Friday, 20 December 2013

New mechanism of aging was discovered

New discovery of scientists from Harvard Medical school offers a promising approach to combat aging in muscles.  Dr. Comes and colleagues revealed the mechanisms of mitochondrial aging:  

"Ever since eukaryotes subsumed the bacterial ancestor of mitochondria, the nuclear and mitochondrial genomes have had to closely coordinate their activities, as each encode different subunits of the oxidative phosphorylation (OXPHOS) system. Mitochondrial dysfunction is a hallmark of aging, but its causes are debated. We show that, during aging, there is a specific loss of mitochondrial, but not nuclear, encoded OXPHOS subunits. We trace the cause to an alternate PGC-1α/β-independent pathway of nuclear-mitochondrial communication that is induced by a decline in nuclear NAD+ and the accumulation of HIF-1α under normoxic conditions, with parallels to Warburg reprogramming. Deleting SIRT1 accelerates this process, whereas raising NAD+ levels in old mice restores mitochondrial function to that of a young mouse in a SIRT1-dependent manner. Thus, a pseudohypoxic state that disrupts PGC-1α/β-independent nuclear-mitochondrial communication contributes to the decline in mitochondrial function with age, a process that is apparently reversible."

The scientist also conducted an experiment on rats during which they supplied the animals with NAD. The results were absolutely amazing: one week treatment lead to reverse of biological age of the rats' muscles from 24 months to 6 months. It is the same if muscles of 60 years old men become as young as muscles of 20 years old person!!!

Just amazing! I am waiting for clinical studies of this approach!

Source: CELL


The process of aging leads to not only cardio-vascular problems, which are the main causes of dearth, but also to osteoporosis and other bone diseases, which can cause disability.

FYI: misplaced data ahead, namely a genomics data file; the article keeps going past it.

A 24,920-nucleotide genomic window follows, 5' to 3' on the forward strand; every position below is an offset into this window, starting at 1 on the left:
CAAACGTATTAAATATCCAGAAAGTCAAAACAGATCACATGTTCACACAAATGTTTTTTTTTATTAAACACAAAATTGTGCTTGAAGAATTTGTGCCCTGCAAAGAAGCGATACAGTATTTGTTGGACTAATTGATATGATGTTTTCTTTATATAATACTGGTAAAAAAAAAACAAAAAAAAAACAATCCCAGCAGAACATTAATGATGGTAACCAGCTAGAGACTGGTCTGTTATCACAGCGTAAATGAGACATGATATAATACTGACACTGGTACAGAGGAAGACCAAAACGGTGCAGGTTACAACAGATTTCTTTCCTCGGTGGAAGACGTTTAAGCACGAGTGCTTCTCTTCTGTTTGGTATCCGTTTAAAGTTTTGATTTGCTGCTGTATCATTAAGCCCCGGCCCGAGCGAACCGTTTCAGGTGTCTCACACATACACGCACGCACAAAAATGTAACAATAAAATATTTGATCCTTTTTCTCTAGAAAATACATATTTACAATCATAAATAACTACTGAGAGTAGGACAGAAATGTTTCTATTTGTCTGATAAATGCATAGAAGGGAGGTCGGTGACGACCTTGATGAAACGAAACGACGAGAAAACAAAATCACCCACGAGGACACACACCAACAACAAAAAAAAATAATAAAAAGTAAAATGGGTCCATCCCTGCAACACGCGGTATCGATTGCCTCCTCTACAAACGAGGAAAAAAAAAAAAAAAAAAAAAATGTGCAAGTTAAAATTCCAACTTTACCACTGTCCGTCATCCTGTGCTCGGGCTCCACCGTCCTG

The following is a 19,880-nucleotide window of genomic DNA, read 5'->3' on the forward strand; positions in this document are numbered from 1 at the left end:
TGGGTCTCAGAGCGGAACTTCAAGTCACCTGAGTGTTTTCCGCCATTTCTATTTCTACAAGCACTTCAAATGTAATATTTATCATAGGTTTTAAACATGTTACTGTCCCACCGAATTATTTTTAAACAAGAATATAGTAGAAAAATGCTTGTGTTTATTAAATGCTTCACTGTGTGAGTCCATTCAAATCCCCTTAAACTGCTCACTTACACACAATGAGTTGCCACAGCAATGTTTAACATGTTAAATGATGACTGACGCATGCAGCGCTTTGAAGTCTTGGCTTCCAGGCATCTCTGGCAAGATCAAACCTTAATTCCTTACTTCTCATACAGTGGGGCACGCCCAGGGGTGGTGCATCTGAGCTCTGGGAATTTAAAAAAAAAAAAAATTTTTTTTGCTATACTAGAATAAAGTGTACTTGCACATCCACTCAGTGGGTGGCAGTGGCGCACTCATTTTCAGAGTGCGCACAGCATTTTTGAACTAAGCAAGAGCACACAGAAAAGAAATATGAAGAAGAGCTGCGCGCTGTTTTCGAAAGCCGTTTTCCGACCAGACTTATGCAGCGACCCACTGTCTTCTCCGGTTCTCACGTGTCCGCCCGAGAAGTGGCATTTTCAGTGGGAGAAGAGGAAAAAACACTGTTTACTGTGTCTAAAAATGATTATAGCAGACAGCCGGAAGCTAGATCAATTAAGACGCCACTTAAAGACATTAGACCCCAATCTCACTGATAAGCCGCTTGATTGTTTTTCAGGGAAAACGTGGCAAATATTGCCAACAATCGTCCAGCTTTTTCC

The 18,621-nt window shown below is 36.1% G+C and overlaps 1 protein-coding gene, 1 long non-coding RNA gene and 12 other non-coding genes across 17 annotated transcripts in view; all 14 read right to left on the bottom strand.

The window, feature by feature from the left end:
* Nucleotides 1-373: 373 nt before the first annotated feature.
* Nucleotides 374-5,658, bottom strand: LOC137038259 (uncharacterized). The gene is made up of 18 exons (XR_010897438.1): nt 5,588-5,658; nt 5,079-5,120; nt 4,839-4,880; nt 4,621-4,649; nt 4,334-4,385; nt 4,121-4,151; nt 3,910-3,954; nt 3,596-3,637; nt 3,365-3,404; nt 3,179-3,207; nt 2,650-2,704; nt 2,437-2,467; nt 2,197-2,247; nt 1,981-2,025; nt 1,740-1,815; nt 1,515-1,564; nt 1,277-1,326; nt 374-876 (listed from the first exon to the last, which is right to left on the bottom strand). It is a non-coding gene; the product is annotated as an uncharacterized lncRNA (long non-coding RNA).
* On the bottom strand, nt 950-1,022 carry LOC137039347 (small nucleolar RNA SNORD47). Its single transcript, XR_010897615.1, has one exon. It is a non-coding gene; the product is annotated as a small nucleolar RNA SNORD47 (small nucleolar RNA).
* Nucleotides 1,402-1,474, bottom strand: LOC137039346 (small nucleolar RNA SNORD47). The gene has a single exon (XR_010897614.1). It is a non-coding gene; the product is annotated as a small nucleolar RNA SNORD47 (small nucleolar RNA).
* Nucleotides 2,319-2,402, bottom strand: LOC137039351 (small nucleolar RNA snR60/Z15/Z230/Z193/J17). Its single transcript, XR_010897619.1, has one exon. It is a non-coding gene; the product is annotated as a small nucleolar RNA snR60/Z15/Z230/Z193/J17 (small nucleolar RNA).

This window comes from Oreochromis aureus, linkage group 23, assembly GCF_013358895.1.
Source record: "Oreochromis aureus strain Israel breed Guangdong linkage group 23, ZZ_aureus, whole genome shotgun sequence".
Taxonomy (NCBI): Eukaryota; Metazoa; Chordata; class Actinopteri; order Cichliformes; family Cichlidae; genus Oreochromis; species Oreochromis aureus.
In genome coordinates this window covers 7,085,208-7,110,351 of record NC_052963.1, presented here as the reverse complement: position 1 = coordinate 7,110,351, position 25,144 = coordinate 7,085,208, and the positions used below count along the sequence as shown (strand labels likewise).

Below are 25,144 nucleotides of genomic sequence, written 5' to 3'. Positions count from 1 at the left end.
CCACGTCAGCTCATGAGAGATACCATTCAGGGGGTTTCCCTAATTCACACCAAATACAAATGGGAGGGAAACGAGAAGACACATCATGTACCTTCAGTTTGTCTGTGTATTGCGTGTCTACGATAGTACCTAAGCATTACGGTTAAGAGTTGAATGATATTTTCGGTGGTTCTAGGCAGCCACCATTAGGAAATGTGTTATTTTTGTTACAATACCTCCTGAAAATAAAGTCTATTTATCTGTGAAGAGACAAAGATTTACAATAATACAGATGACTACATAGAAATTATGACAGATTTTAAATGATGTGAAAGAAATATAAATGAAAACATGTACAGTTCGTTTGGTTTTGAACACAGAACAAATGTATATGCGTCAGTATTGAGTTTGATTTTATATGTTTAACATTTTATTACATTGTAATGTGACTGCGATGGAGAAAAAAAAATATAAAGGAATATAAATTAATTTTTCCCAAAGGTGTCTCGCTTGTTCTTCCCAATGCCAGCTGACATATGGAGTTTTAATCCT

Now even if you have bone degeneration, doctors will be able to repair the bones by wonderful new device called BioPen. The BioPen, developed by researchers from the UOW-headquartered Australian Research Council Centre of Excellence for Electromaterials Science (ACES), will give surgeons greater control over where the materials are deposited while also reducing the time the patient is in surgery by delivering live cells and growth factors directly to the site of injury, accelerating the regeneration of functional bone and cartilage.
The BioPen works similar to 3D printing methods by delivering cell material inside a biopolymer such as alginate, a seaweed extract, protected by a second, outer layer of gel material. The two layers of gel are combined in the pen head as it is extruded onto the bone surface and the surgeon ‘draws’ with the ink to fill in the damaged bone section.
Once the cells are ‘drawn’ onto the surgery site they will multiply, become differentiated into nerve cells, muscle cells or bone cells and will eventually turn from individual cells into a thriving community of cells in the form of a functioning a tissue, such as nerves, or a muscle.


My sincere congratulations to my colleague and exPI, Alex Zhavoronkovwith getting a professorship from my alma mater MIPT.

Alex is an excellent scientists and mentor. He is doing the great work to popularize science and to help young talented students to develop their skills and find a good place in the science. Congratulations once again and good luck in the future work!